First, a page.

On the strength of a student scholarship from Apple, I’ll be going to Apple’s World Wide Developer‘s conference. I can’t stay the whole time, the hotels cost too much, especially if, like me, you’re a navigationally impaired grad student and need to be fairly close to Moscone. But I will be blogging, when the NDA allows, like these bloggers Jonas Luster lists, and I’ll go to Buzz Andersen’s Weblogger Dinner. It should be a lot of fun, but I always feel like I’m being crammed with information at WWDC. Many of the presenters are extremely good teachers, which takes more than just a pretty Keynote presentation. I’m going to concentrate on the QuickTime track, and of course, interface stuff.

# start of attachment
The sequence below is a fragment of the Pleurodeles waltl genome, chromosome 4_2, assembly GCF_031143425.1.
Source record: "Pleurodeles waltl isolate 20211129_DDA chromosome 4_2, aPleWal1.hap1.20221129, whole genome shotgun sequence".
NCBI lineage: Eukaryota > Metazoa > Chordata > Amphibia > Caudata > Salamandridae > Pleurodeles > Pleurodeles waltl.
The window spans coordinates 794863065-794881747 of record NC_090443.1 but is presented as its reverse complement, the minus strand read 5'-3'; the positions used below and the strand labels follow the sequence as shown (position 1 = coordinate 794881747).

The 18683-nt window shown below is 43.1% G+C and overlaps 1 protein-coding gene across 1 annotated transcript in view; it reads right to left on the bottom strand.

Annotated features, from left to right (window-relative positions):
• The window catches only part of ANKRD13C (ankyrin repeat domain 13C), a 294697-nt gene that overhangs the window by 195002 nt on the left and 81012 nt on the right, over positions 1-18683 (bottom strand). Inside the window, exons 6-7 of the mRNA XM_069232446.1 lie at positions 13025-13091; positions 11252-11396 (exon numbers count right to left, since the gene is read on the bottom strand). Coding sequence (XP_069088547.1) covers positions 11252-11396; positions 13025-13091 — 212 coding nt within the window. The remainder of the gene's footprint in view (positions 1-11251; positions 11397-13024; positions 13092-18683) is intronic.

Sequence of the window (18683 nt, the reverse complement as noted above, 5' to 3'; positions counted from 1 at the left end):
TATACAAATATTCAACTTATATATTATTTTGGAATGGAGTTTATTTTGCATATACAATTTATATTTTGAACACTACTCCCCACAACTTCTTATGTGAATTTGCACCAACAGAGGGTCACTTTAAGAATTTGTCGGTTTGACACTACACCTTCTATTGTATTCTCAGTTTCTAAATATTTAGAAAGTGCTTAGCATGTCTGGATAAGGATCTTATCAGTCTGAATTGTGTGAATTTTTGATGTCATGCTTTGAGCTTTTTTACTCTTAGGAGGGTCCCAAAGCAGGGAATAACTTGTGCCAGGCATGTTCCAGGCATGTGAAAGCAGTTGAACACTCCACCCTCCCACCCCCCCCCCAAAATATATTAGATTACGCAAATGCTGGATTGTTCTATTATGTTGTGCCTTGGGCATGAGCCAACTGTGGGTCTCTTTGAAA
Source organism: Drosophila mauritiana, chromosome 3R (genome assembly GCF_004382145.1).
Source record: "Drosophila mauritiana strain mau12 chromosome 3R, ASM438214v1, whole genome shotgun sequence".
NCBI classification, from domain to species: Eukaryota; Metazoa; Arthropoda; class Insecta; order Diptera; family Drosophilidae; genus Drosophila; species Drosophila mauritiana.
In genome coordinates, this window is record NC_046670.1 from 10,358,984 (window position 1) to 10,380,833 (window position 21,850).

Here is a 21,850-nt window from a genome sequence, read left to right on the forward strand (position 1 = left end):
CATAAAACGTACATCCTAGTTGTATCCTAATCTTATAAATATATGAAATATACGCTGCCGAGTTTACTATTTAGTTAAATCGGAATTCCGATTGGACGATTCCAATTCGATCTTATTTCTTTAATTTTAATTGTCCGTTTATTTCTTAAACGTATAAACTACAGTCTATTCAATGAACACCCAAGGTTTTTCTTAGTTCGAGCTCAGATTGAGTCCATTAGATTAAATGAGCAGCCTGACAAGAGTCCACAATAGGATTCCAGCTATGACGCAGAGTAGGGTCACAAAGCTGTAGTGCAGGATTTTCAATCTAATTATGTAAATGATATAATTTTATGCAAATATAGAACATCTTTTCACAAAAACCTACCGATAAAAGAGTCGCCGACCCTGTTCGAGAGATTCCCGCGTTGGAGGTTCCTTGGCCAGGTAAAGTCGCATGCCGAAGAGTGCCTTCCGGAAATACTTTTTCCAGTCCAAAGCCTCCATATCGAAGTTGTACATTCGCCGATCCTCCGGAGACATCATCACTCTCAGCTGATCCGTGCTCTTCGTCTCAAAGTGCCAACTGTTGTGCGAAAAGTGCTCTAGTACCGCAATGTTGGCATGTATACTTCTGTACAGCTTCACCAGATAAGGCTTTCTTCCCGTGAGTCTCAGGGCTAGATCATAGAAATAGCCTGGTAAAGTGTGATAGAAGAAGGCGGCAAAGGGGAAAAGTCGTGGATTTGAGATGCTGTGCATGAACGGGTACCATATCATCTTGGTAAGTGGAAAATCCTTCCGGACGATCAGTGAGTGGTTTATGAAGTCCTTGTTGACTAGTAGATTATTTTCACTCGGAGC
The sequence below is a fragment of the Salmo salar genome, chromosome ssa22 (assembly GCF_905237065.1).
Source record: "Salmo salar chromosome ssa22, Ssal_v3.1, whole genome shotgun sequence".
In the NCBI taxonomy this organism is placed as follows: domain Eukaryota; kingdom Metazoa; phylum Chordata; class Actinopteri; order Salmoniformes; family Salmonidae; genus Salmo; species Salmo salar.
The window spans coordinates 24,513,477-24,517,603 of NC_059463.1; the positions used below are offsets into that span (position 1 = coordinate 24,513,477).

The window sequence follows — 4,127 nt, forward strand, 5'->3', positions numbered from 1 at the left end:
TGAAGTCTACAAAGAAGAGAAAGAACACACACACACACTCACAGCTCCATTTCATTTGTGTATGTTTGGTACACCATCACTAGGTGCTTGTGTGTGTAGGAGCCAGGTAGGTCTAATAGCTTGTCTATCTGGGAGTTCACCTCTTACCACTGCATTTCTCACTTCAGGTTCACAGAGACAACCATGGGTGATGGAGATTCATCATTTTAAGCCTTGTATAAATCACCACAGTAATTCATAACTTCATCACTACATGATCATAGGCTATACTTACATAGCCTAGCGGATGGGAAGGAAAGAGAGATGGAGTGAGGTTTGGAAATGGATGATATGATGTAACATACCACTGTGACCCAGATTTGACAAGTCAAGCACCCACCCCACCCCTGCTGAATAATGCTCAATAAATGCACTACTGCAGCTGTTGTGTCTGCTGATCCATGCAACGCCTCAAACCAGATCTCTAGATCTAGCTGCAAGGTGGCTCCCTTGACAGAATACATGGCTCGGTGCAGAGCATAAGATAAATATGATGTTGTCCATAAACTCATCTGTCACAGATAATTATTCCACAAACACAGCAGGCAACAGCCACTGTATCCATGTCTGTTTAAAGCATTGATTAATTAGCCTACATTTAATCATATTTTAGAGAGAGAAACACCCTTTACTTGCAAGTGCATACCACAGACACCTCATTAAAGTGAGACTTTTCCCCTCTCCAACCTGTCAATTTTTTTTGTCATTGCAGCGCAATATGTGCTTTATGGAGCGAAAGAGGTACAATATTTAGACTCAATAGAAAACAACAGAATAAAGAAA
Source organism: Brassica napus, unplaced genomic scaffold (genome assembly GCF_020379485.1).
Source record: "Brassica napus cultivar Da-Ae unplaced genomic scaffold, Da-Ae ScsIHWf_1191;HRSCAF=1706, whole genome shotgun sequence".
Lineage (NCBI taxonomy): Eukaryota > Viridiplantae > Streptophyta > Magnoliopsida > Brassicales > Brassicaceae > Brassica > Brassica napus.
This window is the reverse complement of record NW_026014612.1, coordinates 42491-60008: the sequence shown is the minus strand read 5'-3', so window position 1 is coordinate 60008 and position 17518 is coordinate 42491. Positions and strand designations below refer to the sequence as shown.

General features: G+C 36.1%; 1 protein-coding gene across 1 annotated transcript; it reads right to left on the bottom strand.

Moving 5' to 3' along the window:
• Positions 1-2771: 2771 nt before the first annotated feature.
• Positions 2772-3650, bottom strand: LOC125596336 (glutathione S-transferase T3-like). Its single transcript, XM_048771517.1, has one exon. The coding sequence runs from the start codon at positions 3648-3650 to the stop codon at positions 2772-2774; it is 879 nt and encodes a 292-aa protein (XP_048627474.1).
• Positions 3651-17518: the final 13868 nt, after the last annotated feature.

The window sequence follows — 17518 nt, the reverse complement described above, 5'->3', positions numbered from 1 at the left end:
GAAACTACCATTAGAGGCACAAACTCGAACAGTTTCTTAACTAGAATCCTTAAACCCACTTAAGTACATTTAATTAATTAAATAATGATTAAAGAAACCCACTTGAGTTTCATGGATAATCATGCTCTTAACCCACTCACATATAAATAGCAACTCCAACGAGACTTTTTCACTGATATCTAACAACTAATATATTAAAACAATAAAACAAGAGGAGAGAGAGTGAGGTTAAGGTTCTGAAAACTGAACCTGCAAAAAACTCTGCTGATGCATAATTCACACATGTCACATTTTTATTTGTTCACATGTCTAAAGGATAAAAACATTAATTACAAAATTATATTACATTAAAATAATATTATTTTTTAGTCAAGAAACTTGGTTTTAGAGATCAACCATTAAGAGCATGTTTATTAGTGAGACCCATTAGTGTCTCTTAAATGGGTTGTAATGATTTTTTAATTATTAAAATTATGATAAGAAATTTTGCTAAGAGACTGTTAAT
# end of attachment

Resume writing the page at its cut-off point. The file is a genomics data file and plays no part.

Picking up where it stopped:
This is my third time to a WWDC. I think I puzzle a fair number of the developers—my resume is certainly different. And of course there aren’t that many women there, and there are even fewer female students. My chief skill, explaining technology to non-technical people, in person and in writing, and acting as a user advocate and representative, doesn’t seem to make sense to a large number of the people I meet at technical conferences. Last time, at the student reception, an HR person told me that “anyone can do technical writing” (not true!). I said “Yes, but can they do it in Old Irish?” I don’t think he got the joke.